Then it came to painting. Originally I figured I'd just paint them my usual style... But then I thought: hell, this is full on Inq28. I may as well push this further. How about I make him look even more like the Blanche concept art he's based on?



So here we are. Emulating the style and palette was both fun and educational. It's messier than what I normally do. I really like the result! Even made him a matching background for photos. :) I'll do the rest of this warband the same way.



27 comments:

  1. He's awesome - I didn't realise how big he was until I read the bits-list. I think I "misread" the base as a 25mm but I see it must be a 32mm now! Very cool - I look forward to seeing the next member of your retinue now.

    ReplyDelete
    Replies
    1. Thanks! Yeah, he's quite big for a guardsman.

      Delete
  2. Excellent job of capturing Blanche's style! I always love when people manage to translate that well from flat drawings/paintings to actual minis.

    ReplyDelete
  3. Nailed it! It will be interesting to see the scale between him and a normal guardsmen! Amazing work, as always!

    ReplyDelete
  4. Wow, that is an amazing rendition of that John Blanche art. I haven't seen many Vostroyans used in Inquisitor warbands, so this is already shaping up to be a visually striking project. I also agree with everyone above that it will be interesting to see this hulking Vostroyan next to the other members of the retinue.

    ReplyDelete
    Replies
    1. Thank you! I think he'll actually end up being the shortest of the bunch (not counting the servo skull).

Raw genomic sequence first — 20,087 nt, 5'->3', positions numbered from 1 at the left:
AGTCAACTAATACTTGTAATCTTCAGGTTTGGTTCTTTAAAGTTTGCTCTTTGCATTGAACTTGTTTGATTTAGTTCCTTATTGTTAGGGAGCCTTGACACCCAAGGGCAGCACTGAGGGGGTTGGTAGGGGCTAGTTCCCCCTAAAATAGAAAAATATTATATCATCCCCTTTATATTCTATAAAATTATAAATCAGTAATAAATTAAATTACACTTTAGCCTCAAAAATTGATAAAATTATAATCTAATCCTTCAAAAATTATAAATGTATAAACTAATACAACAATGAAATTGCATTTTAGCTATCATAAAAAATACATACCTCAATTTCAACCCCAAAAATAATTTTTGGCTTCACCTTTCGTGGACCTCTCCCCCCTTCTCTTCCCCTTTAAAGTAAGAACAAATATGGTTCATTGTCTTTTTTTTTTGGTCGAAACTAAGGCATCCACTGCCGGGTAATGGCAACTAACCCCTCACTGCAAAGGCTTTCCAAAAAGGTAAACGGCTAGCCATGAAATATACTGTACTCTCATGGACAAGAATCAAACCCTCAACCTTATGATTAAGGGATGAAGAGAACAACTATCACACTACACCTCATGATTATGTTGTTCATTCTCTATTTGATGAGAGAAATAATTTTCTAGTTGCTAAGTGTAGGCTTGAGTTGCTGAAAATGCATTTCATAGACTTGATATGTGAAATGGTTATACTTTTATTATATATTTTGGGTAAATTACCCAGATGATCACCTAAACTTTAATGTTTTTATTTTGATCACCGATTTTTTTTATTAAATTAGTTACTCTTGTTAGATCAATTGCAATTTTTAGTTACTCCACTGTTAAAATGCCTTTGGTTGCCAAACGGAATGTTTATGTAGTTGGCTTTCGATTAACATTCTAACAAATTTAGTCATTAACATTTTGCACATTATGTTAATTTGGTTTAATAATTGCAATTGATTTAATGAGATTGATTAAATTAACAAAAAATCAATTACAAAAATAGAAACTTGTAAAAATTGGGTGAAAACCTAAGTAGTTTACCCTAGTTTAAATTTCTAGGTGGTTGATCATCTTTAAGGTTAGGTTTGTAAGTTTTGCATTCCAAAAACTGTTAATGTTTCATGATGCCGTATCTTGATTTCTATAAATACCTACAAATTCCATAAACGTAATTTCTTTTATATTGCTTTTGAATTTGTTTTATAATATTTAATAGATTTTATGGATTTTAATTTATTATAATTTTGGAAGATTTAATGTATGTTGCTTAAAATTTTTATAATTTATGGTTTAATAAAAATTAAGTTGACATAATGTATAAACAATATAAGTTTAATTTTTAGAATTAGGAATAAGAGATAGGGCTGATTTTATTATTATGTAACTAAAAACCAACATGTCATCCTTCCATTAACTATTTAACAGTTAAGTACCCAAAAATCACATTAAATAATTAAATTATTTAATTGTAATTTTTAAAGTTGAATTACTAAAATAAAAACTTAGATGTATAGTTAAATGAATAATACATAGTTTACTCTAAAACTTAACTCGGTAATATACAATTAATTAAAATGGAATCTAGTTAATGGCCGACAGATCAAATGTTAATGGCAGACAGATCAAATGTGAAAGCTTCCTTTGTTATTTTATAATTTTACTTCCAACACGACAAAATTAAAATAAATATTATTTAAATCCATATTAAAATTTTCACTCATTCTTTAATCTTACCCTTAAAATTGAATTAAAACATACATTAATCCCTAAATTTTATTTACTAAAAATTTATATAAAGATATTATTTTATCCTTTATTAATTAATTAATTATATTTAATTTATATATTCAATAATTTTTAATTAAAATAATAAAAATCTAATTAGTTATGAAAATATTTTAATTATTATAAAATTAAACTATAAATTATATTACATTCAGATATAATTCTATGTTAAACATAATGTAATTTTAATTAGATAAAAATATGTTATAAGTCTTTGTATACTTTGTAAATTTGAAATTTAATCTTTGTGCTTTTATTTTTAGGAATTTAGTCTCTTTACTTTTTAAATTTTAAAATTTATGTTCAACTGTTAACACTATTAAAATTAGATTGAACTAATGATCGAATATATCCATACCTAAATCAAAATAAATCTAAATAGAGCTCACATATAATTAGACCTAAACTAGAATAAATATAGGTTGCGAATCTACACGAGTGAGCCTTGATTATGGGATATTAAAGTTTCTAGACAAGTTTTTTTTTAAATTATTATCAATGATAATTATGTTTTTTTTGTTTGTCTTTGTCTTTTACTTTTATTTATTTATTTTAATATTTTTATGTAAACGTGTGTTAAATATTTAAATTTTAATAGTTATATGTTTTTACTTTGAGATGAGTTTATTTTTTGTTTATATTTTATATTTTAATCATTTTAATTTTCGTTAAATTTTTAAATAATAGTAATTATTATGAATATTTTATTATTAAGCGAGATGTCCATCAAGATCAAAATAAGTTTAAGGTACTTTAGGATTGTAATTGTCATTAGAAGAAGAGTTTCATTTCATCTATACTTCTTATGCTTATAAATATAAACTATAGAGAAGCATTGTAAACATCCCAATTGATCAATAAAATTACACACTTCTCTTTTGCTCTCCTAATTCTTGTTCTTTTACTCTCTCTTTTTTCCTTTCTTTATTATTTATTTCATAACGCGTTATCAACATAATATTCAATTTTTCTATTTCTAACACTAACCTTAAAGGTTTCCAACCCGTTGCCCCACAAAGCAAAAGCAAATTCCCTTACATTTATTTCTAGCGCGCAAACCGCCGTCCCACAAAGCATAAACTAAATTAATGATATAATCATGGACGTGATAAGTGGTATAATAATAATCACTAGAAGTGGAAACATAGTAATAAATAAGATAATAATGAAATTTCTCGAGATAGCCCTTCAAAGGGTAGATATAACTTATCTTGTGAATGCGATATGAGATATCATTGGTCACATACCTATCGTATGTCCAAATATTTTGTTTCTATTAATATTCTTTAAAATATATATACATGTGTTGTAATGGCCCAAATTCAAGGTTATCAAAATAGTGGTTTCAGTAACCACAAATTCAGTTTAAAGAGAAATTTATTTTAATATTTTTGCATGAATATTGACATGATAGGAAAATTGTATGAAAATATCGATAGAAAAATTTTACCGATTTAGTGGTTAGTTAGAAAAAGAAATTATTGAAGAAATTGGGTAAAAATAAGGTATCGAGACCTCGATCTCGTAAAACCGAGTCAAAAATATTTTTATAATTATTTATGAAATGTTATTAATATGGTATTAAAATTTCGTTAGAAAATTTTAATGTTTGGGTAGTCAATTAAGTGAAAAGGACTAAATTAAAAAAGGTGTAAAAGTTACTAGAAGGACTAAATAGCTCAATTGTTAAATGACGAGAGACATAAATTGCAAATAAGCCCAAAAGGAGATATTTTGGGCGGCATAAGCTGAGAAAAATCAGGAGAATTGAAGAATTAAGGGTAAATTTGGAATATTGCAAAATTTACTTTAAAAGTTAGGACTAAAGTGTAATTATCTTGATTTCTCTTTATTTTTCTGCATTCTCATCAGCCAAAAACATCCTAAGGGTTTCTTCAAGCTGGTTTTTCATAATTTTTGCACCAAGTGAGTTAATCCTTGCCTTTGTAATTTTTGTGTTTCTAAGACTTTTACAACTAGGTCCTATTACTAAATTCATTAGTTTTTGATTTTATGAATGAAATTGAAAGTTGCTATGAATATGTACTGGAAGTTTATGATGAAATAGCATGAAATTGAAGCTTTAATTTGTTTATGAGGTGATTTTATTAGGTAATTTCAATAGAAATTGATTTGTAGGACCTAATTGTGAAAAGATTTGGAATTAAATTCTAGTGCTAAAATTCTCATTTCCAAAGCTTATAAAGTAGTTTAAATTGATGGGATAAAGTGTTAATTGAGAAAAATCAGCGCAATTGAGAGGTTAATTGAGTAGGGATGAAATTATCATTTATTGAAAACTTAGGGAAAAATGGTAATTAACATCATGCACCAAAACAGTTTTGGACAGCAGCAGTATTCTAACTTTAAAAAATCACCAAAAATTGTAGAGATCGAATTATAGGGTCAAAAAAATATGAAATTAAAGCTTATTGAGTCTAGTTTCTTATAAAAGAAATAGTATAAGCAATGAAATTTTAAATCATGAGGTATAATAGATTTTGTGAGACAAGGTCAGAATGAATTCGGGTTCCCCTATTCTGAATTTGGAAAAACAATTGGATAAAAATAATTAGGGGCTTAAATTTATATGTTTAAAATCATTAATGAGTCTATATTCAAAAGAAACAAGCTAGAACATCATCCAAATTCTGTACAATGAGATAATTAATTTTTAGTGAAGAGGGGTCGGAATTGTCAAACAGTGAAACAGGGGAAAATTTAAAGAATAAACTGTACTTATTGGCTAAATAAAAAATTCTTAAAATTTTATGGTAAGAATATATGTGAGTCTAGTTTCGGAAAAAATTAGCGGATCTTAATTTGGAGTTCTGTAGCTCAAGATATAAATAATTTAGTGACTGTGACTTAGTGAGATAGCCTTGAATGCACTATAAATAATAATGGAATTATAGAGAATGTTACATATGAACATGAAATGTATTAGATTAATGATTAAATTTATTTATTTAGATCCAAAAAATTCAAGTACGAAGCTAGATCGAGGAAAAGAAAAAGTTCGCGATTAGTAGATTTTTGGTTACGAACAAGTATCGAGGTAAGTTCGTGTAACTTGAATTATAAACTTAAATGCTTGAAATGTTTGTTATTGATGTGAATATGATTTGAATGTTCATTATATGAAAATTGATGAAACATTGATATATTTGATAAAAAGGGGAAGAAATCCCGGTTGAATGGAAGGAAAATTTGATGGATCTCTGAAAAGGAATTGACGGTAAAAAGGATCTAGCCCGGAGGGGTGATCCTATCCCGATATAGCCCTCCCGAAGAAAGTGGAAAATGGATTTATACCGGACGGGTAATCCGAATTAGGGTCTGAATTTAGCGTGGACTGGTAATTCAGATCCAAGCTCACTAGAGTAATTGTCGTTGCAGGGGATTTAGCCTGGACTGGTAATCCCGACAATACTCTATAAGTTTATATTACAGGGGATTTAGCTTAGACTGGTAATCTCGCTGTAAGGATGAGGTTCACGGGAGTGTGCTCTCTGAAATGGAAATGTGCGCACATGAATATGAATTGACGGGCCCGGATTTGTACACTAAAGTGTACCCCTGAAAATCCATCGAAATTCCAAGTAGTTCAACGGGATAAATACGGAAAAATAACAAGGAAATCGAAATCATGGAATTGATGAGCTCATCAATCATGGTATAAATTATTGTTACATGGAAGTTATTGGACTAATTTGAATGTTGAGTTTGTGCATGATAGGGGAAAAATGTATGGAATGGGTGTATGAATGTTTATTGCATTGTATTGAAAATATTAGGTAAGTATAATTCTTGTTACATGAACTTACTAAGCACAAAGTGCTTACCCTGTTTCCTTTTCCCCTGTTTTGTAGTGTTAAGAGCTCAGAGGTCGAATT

Delete
  5. Wow, that is stupendous. The messy painting style to match John's sketch is spot on, and while it will not be to everyone's taste, it is very evocative.

    INQ28 for me is pretty addictive, because it allows you to pick and choose the parts of 40k that you like and then source bitz from all over to make up your random weirdos...

    ReplyDelete
  6. Pretty impressive work. You made it work, looks as it was designed that way, simply perfect.

    ReplyDelete
  7. Deserves a spot in the Blanchitsu pages of WD and you've only done the one character! :)

    Wonderful build and the painting is spot on.

    ReplyDelete
  8. Very cool! lovely conversion and paintjob!

    ReplyDelete
  9. It's a really good conversion using some surprising parts, and I'm impressed how well you've captured the feel of the drawing. Can I ask what the layer of green paint in the second picture is/does? Thanks!